QNAP warns yet another wave of attacks are targeting NAS devices

ID theft
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At this point, it’s probably easier to count ransomware strains that haven’t struck QNAP NAS devices than those that have, with Checkmate the latest to be accused of targeting network-attached storage endpoints. 

The company has warned users that their internet-connected NAS drives might be targeted by Checkmate, a relatively new ransomware strain that’s only been spotted in late May 2022.

The devices need to have SMB service enabled, and have accounts protected with relatively weak passwords, that could be cracked with a brute-force attack.

$15,000 in bitcoin 

"A new ransomware known as Checkmate has recently been brought to our attention," QNAP’s security advisory reads. "Preliminary investigation indicates that Checkmate attacks via SMB services exposed to the internet, and employs a dictionary attack to break accounts with weak passwords."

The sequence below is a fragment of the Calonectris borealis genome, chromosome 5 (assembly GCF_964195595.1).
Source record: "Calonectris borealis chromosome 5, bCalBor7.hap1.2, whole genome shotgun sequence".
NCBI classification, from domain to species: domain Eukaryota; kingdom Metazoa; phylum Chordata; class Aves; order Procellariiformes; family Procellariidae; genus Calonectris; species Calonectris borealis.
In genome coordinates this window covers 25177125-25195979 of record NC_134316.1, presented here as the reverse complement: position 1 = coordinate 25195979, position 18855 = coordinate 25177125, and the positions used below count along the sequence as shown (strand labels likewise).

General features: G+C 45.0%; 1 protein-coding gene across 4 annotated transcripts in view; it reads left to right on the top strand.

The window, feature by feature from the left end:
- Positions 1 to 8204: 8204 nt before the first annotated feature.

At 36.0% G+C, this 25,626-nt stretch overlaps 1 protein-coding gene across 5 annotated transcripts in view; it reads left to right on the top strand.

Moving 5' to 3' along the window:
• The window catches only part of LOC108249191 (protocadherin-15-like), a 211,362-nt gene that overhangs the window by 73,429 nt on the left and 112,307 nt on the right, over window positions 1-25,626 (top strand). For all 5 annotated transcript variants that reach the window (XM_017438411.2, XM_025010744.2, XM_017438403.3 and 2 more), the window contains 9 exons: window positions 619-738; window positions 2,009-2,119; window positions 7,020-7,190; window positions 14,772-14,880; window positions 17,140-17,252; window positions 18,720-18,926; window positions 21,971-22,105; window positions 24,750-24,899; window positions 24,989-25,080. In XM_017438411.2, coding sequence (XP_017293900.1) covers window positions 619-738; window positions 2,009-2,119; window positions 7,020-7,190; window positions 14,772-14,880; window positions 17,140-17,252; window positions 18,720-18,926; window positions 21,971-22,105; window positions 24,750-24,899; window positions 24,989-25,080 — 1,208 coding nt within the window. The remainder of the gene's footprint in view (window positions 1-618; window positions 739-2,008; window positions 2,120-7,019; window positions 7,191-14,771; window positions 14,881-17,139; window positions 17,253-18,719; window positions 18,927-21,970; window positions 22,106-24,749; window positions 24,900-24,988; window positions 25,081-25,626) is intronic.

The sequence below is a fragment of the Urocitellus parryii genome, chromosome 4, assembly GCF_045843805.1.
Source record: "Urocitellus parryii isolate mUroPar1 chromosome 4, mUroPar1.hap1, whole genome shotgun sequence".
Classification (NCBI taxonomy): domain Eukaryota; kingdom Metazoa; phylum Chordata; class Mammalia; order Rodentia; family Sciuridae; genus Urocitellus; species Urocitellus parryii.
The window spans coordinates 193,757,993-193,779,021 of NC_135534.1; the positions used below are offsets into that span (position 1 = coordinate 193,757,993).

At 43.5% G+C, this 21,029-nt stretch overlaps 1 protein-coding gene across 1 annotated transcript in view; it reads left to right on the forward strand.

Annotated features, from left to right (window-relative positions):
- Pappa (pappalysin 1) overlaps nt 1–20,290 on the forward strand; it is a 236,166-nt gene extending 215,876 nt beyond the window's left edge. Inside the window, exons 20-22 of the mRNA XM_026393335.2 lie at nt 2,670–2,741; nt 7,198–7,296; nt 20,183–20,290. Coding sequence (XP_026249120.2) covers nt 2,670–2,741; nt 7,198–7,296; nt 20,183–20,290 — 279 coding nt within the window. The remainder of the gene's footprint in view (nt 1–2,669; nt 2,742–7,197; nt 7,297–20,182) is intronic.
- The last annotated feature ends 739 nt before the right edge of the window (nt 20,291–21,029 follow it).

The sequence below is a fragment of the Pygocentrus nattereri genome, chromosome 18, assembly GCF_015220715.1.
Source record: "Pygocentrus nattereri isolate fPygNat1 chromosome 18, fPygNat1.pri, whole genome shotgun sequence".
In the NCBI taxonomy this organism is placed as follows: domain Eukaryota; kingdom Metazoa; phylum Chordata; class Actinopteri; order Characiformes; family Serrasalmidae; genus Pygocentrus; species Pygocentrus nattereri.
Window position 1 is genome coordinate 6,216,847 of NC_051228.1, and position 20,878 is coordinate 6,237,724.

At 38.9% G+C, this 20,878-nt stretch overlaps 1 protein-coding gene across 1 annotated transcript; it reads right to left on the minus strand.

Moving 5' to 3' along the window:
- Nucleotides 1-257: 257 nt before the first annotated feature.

Checkmate does, more or less, the same as any other ransomware strain. First, the attackers will find devices exposed to the internet, and then try to log in using accounts compromised in dictionary attacks. After that, Checkmate is deployed, which encrypts all files on the target device, and network, and adds the .checkmate extension to them. It then deploys a ransom note titled !CHECKMATE_DECRYPTION_README.

The publication says there are no reports on QNAP’s official forums, or social networks, but some people have turned to its forum thread to warn their peers of the danger.

Allegedly, the threat actor is demanding $15,000 in bitcoin, in exchange for the decryption key.

Right now, the best defense against Checkmate, as well as other ransomware strains, is not to expose the devices on the internet. QNAP also suggests using a VPN to reduce the attack surface.

Users should also review their accounts, to make sure their passwords are resilient to brute-force attacks, and back up their files regularly. Having an antivirus and firewall installed also helps.

And finally, make sure your QNAP’s firmware is up to date. 

"We are thoroughly investigating the case and will provide further information as soon as possible," QNAP concluded.

Via: BleepingComputer

Sead Fadilpašić

Sead is a seasoned freelance journalist based in Sarajevo, Bosnia and Herzegovina. He writes about IT (cloud, IoT, 5G, VPN) and cybersecurity (ransomware, data breaches, laws and regulations). In his career, spanning more than a decade, he’s written for numerous media outlets, including Al Jazeera Balkans. He’s also held several modules on content writing for Represent Communications.